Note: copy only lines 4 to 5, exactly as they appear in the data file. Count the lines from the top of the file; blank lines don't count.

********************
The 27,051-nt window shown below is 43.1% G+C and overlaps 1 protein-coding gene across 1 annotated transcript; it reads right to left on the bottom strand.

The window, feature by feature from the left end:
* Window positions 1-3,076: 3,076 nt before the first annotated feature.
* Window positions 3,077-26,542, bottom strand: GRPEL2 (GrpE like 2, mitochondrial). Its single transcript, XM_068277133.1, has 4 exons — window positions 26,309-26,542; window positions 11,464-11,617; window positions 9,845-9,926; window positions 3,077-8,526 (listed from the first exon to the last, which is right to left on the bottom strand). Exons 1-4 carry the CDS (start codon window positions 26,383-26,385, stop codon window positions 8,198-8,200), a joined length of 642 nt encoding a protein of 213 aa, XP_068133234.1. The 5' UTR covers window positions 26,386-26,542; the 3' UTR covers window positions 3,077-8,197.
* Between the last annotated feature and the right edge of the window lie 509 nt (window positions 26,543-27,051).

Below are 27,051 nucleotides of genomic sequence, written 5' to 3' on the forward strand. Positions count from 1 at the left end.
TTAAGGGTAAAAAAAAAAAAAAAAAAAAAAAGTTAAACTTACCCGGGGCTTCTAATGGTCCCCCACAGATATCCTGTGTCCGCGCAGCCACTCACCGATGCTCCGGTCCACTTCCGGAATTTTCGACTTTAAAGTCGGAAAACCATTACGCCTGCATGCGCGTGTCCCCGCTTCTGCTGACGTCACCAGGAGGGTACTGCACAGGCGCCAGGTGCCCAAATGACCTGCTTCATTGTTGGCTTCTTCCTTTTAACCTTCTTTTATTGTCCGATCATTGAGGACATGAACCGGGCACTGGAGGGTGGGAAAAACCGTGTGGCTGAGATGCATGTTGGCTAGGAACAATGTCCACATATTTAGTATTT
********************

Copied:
* Window positions 3,077-26,542, bottom strand: GRPEL2 (GrpE like 2, mitochondrial). Its single transcript, XM_068277133.1, has 4 exons — window positions 26,309-26,542; window positions 11,464-11,617; window positions 9,845-9,926; window positions 3,077-8,526 (listed from the first exon to the last, which is right to left on the bottom strand). Exons 1-4 carry the CDS (start codon window positions 26,383-26,385, stop codon window positions 8,198-8,200), a joined length of 642 nt encoding a protein of 213 aa, XP_068133234.1. The 5' UTR covers window positions 26,386-26,542; the 3' UTR covers window positions 3,077-8,197.
* Between the last annotated feature and the right edge of the window lie 509 nt (window positions 26,543-27,051).